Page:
On Neuroethics

Science  26 Oct 2007:
Vol. 318, Issue 5850, pp. 533
DOI: 10.1126/science.1150557
CREDIT: STANFORD MEDICAL SCHOOL

Human society is the society of human brains. Of course those brains are encased in, affected by, and dependent on the rest of the body, but our most important interactions are with other people's brains, as manifested through their bodies. On 3 November 2007, the Society for Neuroscience begins its 37th annual meeting. Since 1970, the event has grown into one of the world's largest scientific meetings, drawing more than 30,000 scientists to discuss brains. This surge in attendance comes from an explosion in knowledge: We know almost infinitely more than we did 37 years ago, even though we still understand little.

Our new knowledge has begun to spill out from the laboratory into society as neuroscience raises new ethical, legal, and social concerns. Some, using journalist William Safire's term, talk of “neuroethics.” Others reject that term or question whether it really is a new area. But that is less important than the real questions being raised. Some of those questions entail the ethics of conducting neuroscience research. The brains of “normal” people in some imaging studies yield clinically significant findings disconcertingly often: 8 to 10% of the time in some studies. What kind of information and follow-up do we owe those people? Other studies may have military implications: Suppose brain stimulation created an indefinitely awake and alert soldier or pilot? Will neuroscience be a new source of dual-use technologies such as those we worry about for biological or chemical warfare? Other researchers are studying “the neuroscience of ethics,” as philosophers and neuroscientists explore how brains make decisions when confronted with moral dilemmas. The implications are unclear, but the work is fascinating.

CREDIT: JUPTER IMAGES

For me, the most exciting questions involve how neuroscience might change society. If we could reliably predict that certain adolescents will eventually be diagnosed with schizophrenia, what use should we make of that information? If learning how brains make decisions could reliably indicate malign intent, should we use that information in criminal decision-making? What if we produce a pill that enables people in early stages of dementia to make, retain, and retrieve declarative memories? Should it be used by healthy people, such as premedical students?

Alas, some of this is not speculation. Already, at least one company is selling functional magnetic resonance imaging services for lie detection. Some foreign hospitals are performing psychosurgery for drug addiction. And judges and juries are being asked to make decisions based on beautiful “pictures” of people's brains. People working in neuroethics need both to point out when unproven new technologies are being used recklessly and to explore the social consequences of effective new technologies. In both cases, we need to maximize the benefits of the applications of neuroscience and minimize their harms.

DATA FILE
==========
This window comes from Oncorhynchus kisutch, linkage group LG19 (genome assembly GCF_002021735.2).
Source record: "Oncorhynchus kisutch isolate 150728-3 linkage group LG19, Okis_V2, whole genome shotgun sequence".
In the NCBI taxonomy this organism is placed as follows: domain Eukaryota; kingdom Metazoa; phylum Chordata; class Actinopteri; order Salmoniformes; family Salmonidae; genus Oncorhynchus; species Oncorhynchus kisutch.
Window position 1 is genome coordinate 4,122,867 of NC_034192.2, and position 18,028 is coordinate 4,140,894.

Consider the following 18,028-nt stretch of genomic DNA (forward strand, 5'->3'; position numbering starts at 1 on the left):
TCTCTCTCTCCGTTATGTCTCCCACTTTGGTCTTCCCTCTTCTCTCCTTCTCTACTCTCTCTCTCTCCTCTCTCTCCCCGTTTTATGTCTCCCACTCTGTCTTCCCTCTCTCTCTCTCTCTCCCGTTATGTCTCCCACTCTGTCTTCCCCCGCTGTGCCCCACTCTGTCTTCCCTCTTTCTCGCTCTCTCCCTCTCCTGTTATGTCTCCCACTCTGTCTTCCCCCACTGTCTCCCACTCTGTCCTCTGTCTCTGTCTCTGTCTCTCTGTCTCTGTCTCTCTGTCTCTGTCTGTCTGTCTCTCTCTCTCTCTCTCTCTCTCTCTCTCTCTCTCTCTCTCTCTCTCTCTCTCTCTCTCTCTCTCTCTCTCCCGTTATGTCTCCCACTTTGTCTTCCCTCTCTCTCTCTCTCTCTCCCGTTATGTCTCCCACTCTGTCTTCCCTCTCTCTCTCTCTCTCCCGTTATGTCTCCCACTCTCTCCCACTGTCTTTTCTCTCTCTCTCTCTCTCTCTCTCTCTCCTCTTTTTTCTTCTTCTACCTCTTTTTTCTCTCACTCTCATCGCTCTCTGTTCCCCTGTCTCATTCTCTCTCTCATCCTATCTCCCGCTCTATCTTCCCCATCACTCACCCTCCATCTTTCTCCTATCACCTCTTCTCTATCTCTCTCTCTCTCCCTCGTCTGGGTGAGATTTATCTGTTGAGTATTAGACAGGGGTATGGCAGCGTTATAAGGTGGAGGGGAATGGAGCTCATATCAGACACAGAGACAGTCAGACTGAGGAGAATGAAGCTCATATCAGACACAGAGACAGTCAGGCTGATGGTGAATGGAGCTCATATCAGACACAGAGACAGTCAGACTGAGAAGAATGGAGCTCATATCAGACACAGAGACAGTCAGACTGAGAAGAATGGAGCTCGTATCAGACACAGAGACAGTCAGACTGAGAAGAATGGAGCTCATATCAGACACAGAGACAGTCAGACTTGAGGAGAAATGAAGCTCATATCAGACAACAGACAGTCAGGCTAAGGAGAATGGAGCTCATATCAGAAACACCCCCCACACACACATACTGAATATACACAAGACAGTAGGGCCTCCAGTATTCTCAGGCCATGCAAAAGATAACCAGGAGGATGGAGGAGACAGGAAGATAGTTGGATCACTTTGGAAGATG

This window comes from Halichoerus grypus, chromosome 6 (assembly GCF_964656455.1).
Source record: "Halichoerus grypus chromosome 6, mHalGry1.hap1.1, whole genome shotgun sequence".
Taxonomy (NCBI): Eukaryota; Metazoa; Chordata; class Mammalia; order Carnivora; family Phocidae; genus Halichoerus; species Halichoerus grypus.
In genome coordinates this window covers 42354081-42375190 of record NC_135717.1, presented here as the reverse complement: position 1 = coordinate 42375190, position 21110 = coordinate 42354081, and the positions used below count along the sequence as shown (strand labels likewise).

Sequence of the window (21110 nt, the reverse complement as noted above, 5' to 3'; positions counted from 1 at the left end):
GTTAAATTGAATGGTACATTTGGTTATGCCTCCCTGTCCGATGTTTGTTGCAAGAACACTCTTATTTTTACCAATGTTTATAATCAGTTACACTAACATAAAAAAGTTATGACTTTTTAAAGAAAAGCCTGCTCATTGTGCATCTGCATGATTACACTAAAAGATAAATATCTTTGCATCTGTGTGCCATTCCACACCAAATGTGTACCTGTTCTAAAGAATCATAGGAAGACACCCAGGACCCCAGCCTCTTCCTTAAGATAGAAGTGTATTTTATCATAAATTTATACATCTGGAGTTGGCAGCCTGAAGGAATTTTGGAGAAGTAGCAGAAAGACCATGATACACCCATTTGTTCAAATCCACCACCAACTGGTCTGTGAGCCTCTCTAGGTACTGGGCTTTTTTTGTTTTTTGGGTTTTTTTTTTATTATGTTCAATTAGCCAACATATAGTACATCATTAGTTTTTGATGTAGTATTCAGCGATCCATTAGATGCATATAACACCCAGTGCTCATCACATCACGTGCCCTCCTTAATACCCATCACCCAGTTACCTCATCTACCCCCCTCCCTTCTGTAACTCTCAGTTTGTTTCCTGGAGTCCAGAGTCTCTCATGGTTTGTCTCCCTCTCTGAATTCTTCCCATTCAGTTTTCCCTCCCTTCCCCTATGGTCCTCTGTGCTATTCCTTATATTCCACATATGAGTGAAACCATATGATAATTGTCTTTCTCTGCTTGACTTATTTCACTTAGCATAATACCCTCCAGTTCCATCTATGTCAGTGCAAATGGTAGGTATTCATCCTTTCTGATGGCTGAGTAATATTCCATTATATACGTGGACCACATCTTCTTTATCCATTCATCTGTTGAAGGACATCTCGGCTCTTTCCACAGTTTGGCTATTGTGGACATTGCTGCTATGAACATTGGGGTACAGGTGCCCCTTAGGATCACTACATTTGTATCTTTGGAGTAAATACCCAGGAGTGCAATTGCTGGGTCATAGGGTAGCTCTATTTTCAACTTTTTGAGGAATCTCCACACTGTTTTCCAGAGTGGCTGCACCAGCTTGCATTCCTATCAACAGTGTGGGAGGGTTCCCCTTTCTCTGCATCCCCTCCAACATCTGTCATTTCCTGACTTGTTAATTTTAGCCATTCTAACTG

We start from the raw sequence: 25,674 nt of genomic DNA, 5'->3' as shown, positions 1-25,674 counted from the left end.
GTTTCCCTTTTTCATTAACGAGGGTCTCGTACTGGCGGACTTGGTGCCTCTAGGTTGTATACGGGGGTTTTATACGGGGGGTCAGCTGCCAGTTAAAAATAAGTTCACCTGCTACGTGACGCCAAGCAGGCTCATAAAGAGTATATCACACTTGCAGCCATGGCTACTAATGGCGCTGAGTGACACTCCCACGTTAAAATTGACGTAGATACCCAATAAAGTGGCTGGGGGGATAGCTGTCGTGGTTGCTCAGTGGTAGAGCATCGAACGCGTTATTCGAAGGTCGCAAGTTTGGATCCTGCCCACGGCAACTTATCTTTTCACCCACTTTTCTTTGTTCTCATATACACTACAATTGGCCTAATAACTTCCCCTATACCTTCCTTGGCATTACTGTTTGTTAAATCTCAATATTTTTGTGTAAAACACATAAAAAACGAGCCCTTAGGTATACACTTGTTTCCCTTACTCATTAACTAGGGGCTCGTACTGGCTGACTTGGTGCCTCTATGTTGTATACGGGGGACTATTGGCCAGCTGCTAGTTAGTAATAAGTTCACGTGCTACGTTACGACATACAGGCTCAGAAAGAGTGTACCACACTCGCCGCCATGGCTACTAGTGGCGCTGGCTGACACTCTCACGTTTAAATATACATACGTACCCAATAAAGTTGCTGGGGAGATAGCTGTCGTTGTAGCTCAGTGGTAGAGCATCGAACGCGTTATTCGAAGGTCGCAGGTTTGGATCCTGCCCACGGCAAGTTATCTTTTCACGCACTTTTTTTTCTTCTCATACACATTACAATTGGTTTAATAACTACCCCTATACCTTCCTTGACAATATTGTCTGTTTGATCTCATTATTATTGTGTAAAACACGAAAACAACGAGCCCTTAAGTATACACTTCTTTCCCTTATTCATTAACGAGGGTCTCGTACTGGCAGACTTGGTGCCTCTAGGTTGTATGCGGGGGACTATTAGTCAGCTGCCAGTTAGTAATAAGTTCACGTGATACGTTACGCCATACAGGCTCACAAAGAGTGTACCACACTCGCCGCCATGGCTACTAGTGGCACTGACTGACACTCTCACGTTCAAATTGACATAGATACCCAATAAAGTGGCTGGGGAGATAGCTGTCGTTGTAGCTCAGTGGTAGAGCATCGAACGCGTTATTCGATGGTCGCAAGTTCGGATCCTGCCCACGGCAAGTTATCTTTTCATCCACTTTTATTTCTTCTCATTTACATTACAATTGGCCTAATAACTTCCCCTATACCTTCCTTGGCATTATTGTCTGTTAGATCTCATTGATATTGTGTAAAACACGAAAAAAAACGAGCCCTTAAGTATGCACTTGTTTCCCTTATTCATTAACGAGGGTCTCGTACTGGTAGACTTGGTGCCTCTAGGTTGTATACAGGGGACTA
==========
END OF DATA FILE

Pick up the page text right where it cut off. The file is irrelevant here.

Some good things are happening along this line. The Neuroethics Society was founded last year to promote the study of these issues. The Dana Foundation has been supporting these efforts for several years, often with the American Association for the Advancement of Science; and in October 2007, the MacArthur Foundation announced a major project on Neuroscience and Law to fund research in these intersecting disciplines. Through these efforts and independently, professors of law, education, business, and philosophy are coming together with neuroscientists, psychologists, neurosurgeons, and psychiatrists to discuss the implications for society of this expanding science of the brain.

But more needs to be done. The U.S. Human Genome Project had a program for studying the ethical, legal, and social implications (ELSI) of genetics, but no similar program exists for neuroscience, although we are our brains far more truly than we are our genomes. The ELSI program may not be the right model, but funds are essential to promote this kind of research, particularly by medical school researchers who depend on grants. In these days of tight federal budgets, money is hard to get. But to fund science without supporting work on its social consequences will ensure that the neuroscience revolution brings far too much social pain and chaos along with its scientific and medical breakthroughs.

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